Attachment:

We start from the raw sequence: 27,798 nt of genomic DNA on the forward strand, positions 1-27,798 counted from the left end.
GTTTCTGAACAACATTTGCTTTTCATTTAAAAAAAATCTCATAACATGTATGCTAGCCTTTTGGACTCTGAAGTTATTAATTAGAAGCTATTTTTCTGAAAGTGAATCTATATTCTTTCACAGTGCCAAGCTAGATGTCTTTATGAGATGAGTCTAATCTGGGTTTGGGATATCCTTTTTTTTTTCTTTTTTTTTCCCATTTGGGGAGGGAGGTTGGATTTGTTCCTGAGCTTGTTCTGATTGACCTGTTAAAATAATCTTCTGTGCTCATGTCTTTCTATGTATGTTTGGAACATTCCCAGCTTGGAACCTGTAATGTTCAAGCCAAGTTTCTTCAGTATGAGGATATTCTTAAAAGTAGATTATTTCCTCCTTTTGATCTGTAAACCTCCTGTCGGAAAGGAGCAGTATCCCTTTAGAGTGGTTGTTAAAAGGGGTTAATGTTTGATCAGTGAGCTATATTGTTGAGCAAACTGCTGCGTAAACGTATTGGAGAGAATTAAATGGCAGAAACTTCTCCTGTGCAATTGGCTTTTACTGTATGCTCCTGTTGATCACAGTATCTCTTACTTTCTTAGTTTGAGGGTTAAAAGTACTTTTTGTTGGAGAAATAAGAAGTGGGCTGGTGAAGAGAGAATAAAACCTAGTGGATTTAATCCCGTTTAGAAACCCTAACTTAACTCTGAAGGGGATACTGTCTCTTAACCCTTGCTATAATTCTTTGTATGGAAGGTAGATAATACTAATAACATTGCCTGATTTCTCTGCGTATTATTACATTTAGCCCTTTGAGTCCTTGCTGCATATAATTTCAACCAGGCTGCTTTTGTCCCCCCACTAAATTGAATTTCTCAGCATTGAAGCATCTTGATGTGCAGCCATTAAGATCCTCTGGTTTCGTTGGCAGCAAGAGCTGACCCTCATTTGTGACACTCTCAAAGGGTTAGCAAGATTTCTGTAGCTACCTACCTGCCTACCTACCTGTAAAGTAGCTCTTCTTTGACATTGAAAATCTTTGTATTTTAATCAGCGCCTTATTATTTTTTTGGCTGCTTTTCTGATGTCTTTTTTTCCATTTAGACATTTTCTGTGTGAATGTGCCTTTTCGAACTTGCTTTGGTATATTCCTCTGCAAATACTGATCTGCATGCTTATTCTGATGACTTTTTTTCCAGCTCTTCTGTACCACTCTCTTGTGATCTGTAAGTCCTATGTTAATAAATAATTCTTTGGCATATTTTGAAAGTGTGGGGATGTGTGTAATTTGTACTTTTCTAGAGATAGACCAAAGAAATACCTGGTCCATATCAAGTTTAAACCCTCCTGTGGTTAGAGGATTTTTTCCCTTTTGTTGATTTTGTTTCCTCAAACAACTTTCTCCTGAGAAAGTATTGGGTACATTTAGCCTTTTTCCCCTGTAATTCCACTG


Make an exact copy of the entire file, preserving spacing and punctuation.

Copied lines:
We start from the raw sequence: 27,798 nt of genomic DNA on the forward strand, positions 1-27,798 counted from the left end.
GTTTCTGAACAACATTTGCTTTTCATTTAAAAAAAATCTCATAACATGTATGCTAGCCTTTTGGACTCTGAAGTTATTAATTAGAAGCTATTTTTCTGAAAGTGAATCTATATTCTTTCACAGTGCCAAGCTAGATGTCTTTATGAGATGAGTCTAATCTGGGTTTGGGATATCCTTTTTTTTTTCTTTTTTTTTCCCATTTGGGGAGGGAGGTTGGATTTGTTCCTGAGCTTGTTCTGATTGACCTGTTAAAATAATCTTCTGTGCTCATGTCTTTCTATGTATGTTTGGAACATTCCCAGCTTGGAACCTGTAATGTTCAAGCCAAGTTTCTTCAGTATGAGGATATTCTTAAAAGTAGATTATTTCCTCCTTTTGATCTGTAAACCTCCTGTCGGAAAGGAGCAGTATCCCTTTAGAGTGGTTGTTAAAAGGGGTTAATGTTTGATCAGTGAGCTATATTGTTGAGCAAACTGCTGCGTAAACGTATTGGAGAGAATTAAATGGCAGAAACTTCTCCTGTGCAATTGGCTTTTACTGTATGCTCCTGTTGATCACAGTATCTCTTACTTTCTTAGTTTGAGGGTTAAAAGTACTTTTTGTTGGAGAAATAAGAAGTGGGCTGGTGAAGAGAGAATAAAACCTAGTGGATTTAATCCCGTTTAGAAACCCTAACTTAACTCTGAAGGGGATACTGTCTCTTAACCCTTGCTATAATTCTTTGTATGGAAGGTAGATAATACTAATAACATTGCCTGATTTCTCTGCGTATTATTACATTTAGCCCTTTGAGTCCTTGCTGCATATAATTTCAACCAGGCTGCTTTTGTCCCCCCACTAAATTGAATTTCTCAGCATTGAAGCATCTTGATGTGCAGCCATTAAGATCCTCTGGTTTCGTTGGCAGCAAGAGCTGACCCTCATTTGTGACACTCTCAAAGGGTTAGCAAGATTTCTGTAGCTACCTACCTGCCTACCTACCTGTAAAGTAGCTCTTCTTTGACATTGAAAATCTTTGTATTTTAATCAGCGCCTTATTATTTTTTTGGCTGCTTTTCTGATGTCTTTTTTTCCATTTAGACATTTTCTGTGTGAATGTGCCTTTTCGAACTTGCTTTGGTATATTCCTCTGCAAATACTGATCTGCATGCTTATTCTGATGACTTTTTTTCCAGCTCTTCTGTACCACTCTCTTGTGATCTGTAAGTCCTATGTTAATAAATAATTCTTTGGCATATTTTGAAAGTGTGGGGATGTGTGTAATTTGTACTTTTCTAGAGATAGACCAAAGAAATACCTGGTCCATATCAAGTTTAAACCCTCCTGTGGTTAGAGGATTTTTTCCCTTTTGTTGATTTTGTTTCCTCAAACAACTTTCTCCTGAGAAAGTATTGGGTACATTTAGCCTTTTTCCCCTGTAATTCCACTG